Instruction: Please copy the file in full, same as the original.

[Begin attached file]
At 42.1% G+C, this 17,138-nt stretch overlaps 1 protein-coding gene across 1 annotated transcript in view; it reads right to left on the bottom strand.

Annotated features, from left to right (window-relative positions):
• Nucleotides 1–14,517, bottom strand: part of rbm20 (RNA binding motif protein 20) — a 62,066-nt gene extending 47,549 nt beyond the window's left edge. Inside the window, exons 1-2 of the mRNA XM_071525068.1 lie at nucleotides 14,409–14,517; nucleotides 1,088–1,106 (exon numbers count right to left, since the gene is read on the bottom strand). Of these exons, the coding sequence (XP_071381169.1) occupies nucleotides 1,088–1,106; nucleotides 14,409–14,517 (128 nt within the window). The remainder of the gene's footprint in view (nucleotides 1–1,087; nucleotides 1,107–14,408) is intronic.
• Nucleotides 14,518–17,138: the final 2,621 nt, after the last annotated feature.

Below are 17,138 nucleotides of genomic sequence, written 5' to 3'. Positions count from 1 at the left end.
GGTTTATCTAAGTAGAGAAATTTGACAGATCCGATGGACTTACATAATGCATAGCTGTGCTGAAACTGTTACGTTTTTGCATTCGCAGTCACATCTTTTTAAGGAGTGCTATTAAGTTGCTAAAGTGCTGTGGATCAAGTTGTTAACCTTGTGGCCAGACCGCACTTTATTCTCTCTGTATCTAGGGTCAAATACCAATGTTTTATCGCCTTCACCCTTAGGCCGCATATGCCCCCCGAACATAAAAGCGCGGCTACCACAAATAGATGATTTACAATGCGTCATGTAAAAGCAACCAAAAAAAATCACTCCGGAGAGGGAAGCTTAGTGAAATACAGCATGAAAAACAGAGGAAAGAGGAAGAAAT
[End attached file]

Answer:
At 42.1% G+C, this 17,138-nt stretch overlaps 1 protein-coding gene across 1 annotated transcript in view; it reads right to left on the bottom strand.

Annotated features, from left to right (window-relative positions):
• Nucleotides 1–14,517, bottom strand: part of rbm20 (RNA binding motif protein 20) — a 62,066-nt gene extending 47,549 nt beyond the window's left edge. Inside the window, exons 1-2 of the mRNA XM_071525068.1 lie at nucleotides 14,409–14,517; nucleotides 1,088–1,106 (exon numbers count right to left, since the gene is read on the bottom strand). Of these exons, the coding sequence (XP_071381169.1) occupies nucleotides 1,088–1,106; nucleotides 14,409–14,517 (128 nt within the window). The remainder of the gene's footprint in view (nucleotides 1–1,087; nucleotides 1,107–14,408) is intronic.
• Nucleotides 14,518–17,138: the final 2,621 nt, after the last annotated feature.

Below are 17,138 nucleotides of genomic sequence, written 5' to 3'. Positions count from 1 at the left end.
GGTTTATCTAAGTAGAGAAATTTGACAGATCCGATGGACTTACATAATGCATAGCTGTGCTGAAACTGTTACGTTTTTGCATTCGCAGTCACATCTTTTTAAGGAGTGCTATTAAGTTGCTAAAGTGCTGTGGATCAAGTTGTTAACCTTGTGGCCAGACCGCACTTTATTCTCTCTGTATCTAGGGTCAAATACCAATGTTTTATCGCCTTCACCCTTAGGCCGCATATGCCCCCCGAACATAAAAGCGCGGCTACCACAAATAGATGATTTACAATGCGTCATGTAAAAGCAACCAAAAAAAATCACTCCGGAGAGGGAAGCTTAGTGAAATACAGCATGAAAAACAGAGGAAAGAGGAAGAAAT